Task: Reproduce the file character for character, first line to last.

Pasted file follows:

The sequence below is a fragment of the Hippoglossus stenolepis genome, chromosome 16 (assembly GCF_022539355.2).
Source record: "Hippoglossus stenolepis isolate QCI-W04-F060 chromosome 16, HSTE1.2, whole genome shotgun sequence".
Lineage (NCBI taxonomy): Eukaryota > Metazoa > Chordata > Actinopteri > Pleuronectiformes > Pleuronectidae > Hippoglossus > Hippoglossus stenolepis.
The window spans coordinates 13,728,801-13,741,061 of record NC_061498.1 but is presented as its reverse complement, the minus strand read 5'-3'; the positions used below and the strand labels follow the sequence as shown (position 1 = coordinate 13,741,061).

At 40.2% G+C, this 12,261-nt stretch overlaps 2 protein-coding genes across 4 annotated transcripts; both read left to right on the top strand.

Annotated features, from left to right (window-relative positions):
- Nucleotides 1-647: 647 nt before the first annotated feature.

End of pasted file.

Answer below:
The sequence below is a fragment of the Hippoglossus stenolepis genome, chromosome 16 (assembly GCF_022539355.2).
Source record: "Hippoglossus stenolepis isolate QCI-W04-F060 chromosome 16, HSTE1.2, whole genome shotgun sequence".
Lineage (NCBI taxonomy): Eukaryota > Metazoa > Chordata > Actinopteri > Pleuronectiformes > Pleuronectidae > Hippoglossus > Hippoglossus stenolepis.
The window spans coordinates 13,728,801-13,741,061 of record NC_061498.1 but is presented as its reverse complement, the minus strand read 5'-3'; the positions used below and the strand labels follow the sequence as shown (position 1 = coordinate 13,741,061).

At 40.2% G+C, this 12,261-nt stretch overlaps 2 protein-coding genes across 4 annotated transcripts; both read left to right on the top strand.

Annotated features, from left to right (window-relative positions):
- Nucleotides 1-647: 647 nt before the first annotated feature.